So you have already spent a third of your marketing budget on strategic planning, tools and resources to generate more leads. And you are fully aware that you have to fight for the user’s attention in the online jungle. Therefore, you made sure that every single aspect of your current lead generation strategies– from content production and management platforms, to copy and ads – is optimized to perfection.
Zooming out to take a look at the big inbound marketing picture, lead generation is only the first step in the journey towards acquiring actual customers. What comes next is the intelligence to “catch” those leads and get them further down the buyer’s funnel. One of the most essential components of that nurturing process is a well-optimized and responsive landing page.
Landing page design is a discipline of diversity, where you can easily let your creative genius “fly”. Nevertheless, no matter the scope of “DOs” that you decide to include, it’s always worth getting to know the “DON’Ts” first. We have listed the ten common mistakes of landing page design which, you surely have to avoid, unless you want your lead nurturing efforts nipped in the bud.
Your Landing Page Takes Ages to Load
Basics, right? Of course, the loading speed of any website plays could be a deal breaker for the user experience. Not to mention it also impacts the site’s rankings in search. Did you know that nearly half of the web users expect a site to load in 2 seconds or less, and they tend to abandon those, that aren’t loaded within 3 seconds? Before you start insisting on that fancy flashy elements on your landing page, think again. So, would you rather have a simple and fast landing page, or something extravagant which most people won’t have the patience to see?
You Don’t Convey a Clear Message
A rule of thumb in landing page design. Still, many businesses can’t comprehend that a single idea/message per page is way more effective than a distractive page with eclectic bits and pieces of content. Your company might have a number of products or services, but one landing page should serve as a means to convert leads around one product,idea or service.
Text Here, There and Everywhere
So you managed to grab the user’s attention and got him curious enough to click on your link. Congratulations! Now here comes the not-so-good news – the decision to spend time on the landing page, or abandon it right away will be taken in a matter of milliseconds. Yes! It’s not a mistake, it reads milli-seconds. In that sense, think about filling up all the space with text, text, text. How much time will it take before the user presses the X button?
Again, depending on the message you are trying to convey, you might have to educate the lead further. But who said it always needs to be by means of traditional text? How about the good old saying that “A picture is worth a thousand words.”?
4) A 4-Year-Old Would Have Picked Better Visuals
Visuals are a powerful tool to trigger some basic human psychology reactions and emotions. However, these vary from positive to negative, from attractive to repulsive. Keep the images pleasing and inviting and choose wisely:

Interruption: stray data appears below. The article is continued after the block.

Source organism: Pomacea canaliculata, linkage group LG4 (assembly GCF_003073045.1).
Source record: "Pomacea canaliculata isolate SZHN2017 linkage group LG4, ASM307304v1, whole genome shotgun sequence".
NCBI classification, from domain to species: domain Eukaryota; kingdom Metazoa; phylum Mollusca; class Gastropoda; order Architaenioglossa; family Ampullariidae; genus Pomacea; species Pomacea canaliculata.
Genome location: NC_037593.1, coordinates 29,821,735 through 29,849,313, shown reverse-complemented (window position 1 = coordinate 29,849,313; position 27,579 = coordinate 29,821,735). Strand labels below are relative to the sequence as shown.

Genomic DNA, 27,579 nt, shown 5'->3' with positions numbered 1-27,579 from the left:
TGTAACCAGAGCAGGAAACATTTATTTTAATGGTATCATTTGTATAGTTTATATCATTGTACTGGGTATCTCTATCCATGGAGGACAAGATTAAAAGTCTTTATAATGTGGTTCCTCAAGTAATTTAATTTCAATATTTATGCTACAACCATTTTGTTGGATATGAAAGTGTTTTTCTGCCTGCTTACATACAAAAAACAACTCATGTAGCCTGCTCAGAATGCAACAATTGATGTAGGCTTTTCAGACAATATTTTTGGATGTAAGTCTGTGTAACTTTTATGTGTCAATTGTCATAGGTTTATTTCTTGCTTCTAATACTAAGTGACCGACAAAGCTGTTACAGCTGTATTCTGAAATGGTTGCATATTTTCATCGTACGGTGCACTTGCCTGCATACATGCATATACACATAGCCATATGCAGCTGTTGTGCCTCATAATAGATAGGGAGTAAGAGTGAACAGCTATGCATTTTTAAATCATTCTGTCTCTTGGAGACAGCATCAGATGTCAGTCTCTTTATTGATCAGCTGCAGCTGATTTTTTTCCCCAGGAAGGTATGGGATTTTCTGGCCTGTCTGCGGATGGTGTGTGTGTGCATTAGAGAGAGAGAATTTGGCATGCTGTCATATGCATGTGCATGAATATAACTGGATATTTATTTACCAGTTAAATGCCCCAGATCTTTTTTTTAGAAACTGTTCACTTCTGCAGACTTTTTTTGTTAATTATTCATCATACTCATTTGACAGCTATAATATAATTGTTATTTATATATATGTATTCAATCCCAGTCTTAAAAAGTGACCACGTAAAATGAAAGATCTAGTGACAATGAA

- Be bold and creative, BUT…
- Keep the consistency around your brand identity and elements (position and size of logo, colors contact details, etc.)
Hint: Get to know the concept of Conversion-Centered Design (CCD) better.
Your Landing Page Doesn’t Meet Users’ Expectations
This is one of the most common reasons for looking at those annoying 90%+ bounce rates on your landing page analytics board. Whatever the tactics for generating leads are (an ad, a link in a social media, an email campaign, etc.) make sure to always align the description of the link with what the user will actually find. Your ad promotes John Grisham’s new book? Then that’s exactly the thing a user should see on your landing page.
An Unappealing CTA Button
Continuing with the same book example, you might want the user to either directly go and purchase the book, or start by reading a sample of pages for free. Here comes the importance of defining the user’s next step via the so-important Call-To-Action button. Again, there are many psychological processes which can be taken into consideration when deciding on the exact appeal (You might consider a read through Joanna Wiebe’s article on the subject matter).
No Indication For What To Do Next
Never forget that a landing page is just one of the many steps of your leads’ journey. For the sake of successful lead nurturing, make sure to not only provide the best user experience, but to also give a clear direction for “what happens next”.
Rule nr. 1 of the Usability classes is Steve Krug’s famous statement: “Don’t make me think!”. With reference to landing pages, this means not letting the user get lost. Every single click and its triggered action must be as simple and straightforward as possible. Thus, avoiding the possibility of spoiling the user’s experience and consequently – chasing him off the page.
Too Much Information In Your Form
For you, the Marketer, the need to acquire as much user data as possible is natural. Despite the temptation, however, Landing Pages’ forms should be the last place to ask your leads for too much details. Otherwise, you risk ruining that initial trust by bringing up some privacy issues and “losing” the lead.
Your Landing Page Is Mobile Unfriendly
eMarketer estimated that in 2013, 73.4 % of the Internet users accessed the Web from a mobile device. We’ve been witnessing the tremendous growth of mobile devices for the last couple of years. Two out of three users will come to your Landing Page from a mobile device. Failing to optimize your page accordingly and provide the appropriate experience will undoubtedly have a fatal consequence to your genuine lead nurturing efforts.
Knowing the 10 Dont’s of landing page design, take a look at the 5 Do’s.